Healthcare News & Insights

A different approach to fall prevention in hospitals

Patient falls are still all too common in hospitals. A quick slip can cause severe injuries – or even death. To keep a fall from negatively affecting a patient’s recovery, facilities need to make sure their fall prevention efforts go beyond the minimum requirements. 

120103800According to various statistics, up to 20% of patients in hospitals will fall at some point during their stay. And for elderly people 65 and over, falls are one of the top 10 leading causes of death.

While many hospitals have some type of standard fall-prevention policies in place, including the use of nonskid socks or bed alarms, a multifaceted approach can be more effective. An article from Medscape describes the in-depth efforts of one facility’s cardiac intermediate care unit to lower its fall rates.

Strategy that worked

The unnamed hospital began by putting together a fall-prevention committee, composed of a group of nurses. After reviewing the circumstances behind recent patient falls in the unit and researching best practices for prevention, the committee came up with a new, comprehensive fall-reduction program.

From its research, the group found that the majority of falls took place when patients were going to the bathroom. So nurses came up with ways they could be close at hand to keep patients from falling while still maintaining their privacy, including leaving the bathroom door slightly ajar and staying behind a curtain as patients used the commode.

Other strategies the hospital used for fall reduction included:

  • “huddles” with staff members after every patient fall to discuss the causes and come up with solutions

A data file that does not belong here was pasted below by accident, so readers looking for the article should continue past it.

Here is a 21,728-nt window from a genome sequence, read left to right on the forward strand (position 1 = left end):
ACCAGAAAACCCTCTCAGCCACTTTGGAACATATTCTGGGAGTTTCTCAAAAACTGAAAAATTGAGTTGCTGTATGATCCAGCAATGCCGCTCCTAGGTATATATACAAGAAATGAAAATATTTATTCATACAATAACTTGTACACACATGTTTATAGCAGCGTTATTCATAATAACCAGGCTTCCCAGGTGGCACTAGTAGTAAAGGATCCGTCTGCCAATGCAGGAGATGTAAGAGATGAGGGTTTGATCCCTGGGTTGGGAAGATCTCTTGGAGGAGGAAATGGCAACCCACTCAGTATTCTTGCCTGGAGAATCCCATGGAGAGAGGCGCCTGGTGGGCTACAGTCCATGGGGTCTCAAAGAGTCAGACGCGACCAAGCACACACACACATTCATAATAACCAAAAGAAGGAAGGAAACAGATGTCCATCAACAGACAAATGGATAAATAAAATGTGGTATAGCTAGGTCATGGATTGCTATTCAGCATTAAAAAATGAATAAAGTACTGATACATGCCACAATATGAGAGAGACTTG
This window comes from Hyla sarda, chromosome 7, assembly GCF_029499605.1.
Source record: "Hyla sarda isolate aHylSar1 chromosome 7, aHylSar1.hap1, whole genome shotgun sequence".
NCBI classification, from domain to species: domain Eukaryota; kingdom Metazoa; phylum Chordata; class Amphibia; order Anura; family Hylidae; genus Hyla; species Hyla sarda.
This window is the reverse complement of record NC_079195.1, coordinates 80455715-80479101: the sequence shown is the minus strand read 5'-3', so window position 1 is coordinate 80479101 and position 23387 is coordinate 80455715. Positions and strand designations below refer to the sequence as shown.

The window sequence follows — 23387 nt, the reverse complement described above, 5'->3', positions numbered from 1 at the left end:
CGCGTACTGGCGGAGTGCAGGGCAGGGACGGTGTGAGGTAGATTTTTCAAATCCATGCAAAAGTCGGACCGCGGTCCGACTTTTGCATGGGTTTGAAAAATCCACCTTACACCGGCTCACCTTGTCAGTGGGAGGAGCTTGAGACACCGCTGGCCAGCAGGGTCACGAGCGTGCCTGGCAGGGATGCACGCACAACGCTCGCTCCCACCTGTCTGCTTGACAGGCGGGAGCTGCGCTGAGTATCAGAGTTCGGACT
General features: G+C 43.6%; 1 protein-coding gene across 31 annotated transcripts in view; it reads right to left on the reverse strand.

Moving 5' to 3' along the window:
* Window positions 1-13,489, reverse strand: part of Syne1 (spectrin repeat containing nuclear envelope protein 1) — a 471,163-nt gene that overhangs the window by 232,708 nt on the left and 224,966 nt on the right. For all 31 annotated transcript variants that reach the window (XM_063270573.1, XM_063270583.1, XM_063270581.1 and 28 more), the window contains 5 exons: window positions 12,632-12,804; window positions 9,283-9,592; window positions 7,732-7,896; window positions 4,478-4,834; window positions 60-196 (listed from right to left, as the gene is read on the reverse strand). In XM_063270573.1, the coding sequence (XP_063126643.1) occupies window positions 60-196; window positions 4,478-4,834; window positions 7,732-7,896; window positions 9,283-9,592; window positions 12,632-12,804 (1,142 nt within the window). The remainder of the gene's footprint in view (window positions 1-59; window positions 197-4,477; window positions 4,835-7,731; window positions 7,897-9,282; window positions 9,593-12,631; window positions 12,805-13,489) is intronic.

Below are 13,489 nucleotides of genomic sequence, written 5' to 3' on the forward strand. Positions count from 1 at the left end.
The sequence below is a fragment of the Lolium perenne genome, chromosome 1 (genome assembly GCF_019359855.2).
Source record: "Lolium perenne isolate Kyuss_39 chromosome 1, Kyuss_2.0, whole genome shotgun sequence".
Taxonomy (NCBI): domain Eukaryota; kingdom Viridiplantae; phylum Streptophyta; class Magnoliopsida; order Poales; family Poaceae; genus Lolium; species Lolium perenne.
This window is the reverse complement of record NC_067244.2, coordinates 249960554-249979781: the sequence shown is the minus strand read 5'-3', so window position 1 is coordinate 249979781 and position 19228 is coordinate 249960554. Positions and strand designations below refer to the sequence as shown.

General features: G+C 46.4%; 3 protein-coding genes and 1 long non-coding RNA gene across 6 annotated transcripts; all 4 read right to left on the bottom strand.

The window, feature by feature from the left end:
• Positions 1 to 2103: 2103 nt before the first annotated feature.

• emails sent by nurses after their patients fell that included details about how the fall occurred, including contributing factors, the patient’s perspective on the fall and the nurse’s view on what could be done to prevent another fall
  • equipping nurses and nursing assistants with locator badges that tracked how quickly they responded to patient call lights
  • creating and enforcing a policy that all call lights must be answered within a minute, and
  • weekly informal meetings where staff got together to talk about any issues related to falls.

By adding these extra steps to the fall-prevention process, the hospital was successful in lowering its fall rates. In just one year, the program caused a 55% drop in falls overall. In addition, injuries attributed to falls were reduced by 72%.

Most effective changes

The changes that made the biggest impact on fall rates were the prompt response to patient call bells and the locator badges, which made it easier for the hospital to reward staff with the best response times.

And because nursing staff got more practice with communicating about falls with each other, they were better able to relay information about a patient’s fall risk to both patients and their families.

Hospitals that are looking to improve their fall rates can take similar steps for fall prevention. While fall-reduction efforts should be customized based on each facility’s patient mix, it’s important to use standardized fall-risk screening tools to create a specific fall-risk prevention plan for individual patients.

It’s also key for the care team to communicate effectively about fall reduction, both among themselves and with patients’ and their loved ones.

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